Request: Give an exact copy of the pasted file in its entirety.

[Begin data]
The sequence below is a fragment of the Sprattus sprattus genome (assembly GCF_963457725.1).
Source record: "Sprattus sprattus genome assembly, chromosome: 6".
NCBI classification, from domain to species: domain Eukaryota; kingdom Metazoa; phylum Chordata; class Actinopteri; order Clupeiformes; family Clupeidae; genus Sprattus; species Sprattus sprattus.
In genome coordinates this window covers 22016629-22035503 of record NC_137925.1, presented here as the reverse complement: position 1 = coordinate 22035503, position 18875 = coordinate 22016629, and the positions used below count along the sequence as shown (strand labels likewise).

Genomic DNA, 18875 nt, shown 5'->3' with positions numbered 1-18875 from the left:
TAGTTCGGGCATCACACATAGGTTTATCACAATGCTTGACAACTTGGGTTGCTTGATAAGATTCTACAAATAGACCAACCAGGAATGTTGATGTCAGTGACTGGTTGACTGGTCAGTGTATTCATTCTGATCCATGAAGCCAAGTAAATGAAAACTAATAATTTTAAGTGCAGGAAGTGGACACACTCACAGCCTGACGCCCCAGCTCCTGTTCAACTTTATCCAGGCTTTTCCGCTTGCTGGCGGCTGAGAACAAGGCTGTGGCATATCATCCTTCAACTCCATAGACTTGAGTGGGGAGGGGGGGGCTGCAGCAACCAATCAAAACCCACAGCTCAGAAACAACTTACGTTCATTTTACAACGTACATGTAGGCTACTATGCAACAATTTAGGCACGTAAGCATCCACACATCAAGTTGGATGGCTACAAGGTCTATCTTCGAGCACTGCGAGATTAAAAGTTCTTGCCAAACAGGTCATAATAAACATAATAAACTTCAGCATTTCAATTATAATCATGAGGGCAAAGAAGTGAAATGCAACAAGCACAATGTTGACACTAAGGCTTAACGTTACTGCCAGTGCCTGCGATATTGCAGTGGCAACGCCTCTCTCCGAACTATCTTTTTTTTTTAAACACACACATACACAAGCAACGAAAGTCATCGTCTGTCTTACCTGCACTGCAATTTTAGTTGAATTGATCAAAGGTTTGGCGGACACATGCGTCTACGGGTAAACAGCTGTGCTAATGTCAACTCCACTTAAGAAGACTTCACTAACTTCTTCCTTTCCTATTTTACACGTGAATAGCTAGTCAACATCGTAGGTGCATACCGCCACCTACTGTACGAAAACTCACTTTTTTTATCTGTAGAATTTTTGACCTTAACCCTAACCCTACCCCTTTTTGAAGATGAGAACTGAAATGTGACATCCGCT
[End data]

The sequence below is a fragment of the Sprattus sprattus genome (assembly GCF_963457725.1).
Source record: "Sprattus sprattus genome assembly, chromosome: 6".
NCBI classification, from domain to species: domain Eukaryota; kingdom Metazoa; phylum Chordata; class Actinopteri; order Clupeiformes; family Clupeidae; genus Sprattus; species Sprattus sprattus.
In genome coordinates this window covers 22016629-22035503 of record NC_137925.1, presented here as the reverse complement: position 1 = coordinate 22035503, position 18875 = coordinate 22016629, and the positions used below count along the sequence as shown (strand labels likewise).

Genomic DNA, 18875 nt, shown 5'->3' with positions numbered 1-18875 from the left:
TAGTTCGGGCATCACACATAGGTTTATCACAATGCTTGACAACTTGGGTTGCTTGATAAGATTCTACAAATAGACCAACCAGGAATGTTGATGTCAGTGACTGGTTGACTGGTCAGTGTATTCATTCTGATCCATGAAGCCAAGTAAATGAAAACTAATAATTTTAAGTGCAGGAAGTGGACACACTCACAGCCTGACGCCCCAGCTCCTGTTCAACTTTATCCAGGCTTTTCCGCTTGCTGGCGGCTGAGAACAAGGCTGTGGCATATCATCCTTCAACTCCATAGACTTGAGTGGGGAGGGGGGGGCTGCAGCAACCAATCAAAACCCACAGCTCAGAAACAACTTACGTTCATTTTACAACGTACATGTAGGCTACTATGCAACAATTTAGGCACGTAAGCATCCACACATCAAGTTGGATGGCTACAAGGTCTATCTTCGAGCACTGCGAGATTAAAAGTTCTTGCCAAACAGGTCATAATAAACATAATAAACTTCAGCATTTCAATTATAATCATGAGGGCAAAGAAGTGAAATGCAACAAGCACAATGTTGACACTAAGGCTTAACGTTACTGCCAGTGCCTGCGATATTGCAGTGGCAACGCCTCTCTCCGAACTATCTTTTTTTTTTAAACACACACATACACAAGCAACGAAAGTCATCGTCTGTCTTACCTGCACTGCAATTTTAGTTGAATTGATCAAAGGTTTGGCGGACACATGCGTCTACGGGTAAACAGCTGTGCTAATGTCAACTCCACTTAAGAAGACTTCACTAACTTCTTCCTTTCCTATTTTACACGTGAATAGCTAGTCAACATCGTAGGTGCATACCGCCACCTACTGTACGAAAACTCACTTTTTTTATCTGTAGAATTTTTGACCTTAACCCTAACCCTACCCCTTTTTGAAGATGAGAACTGAAATGTGACATCCGCT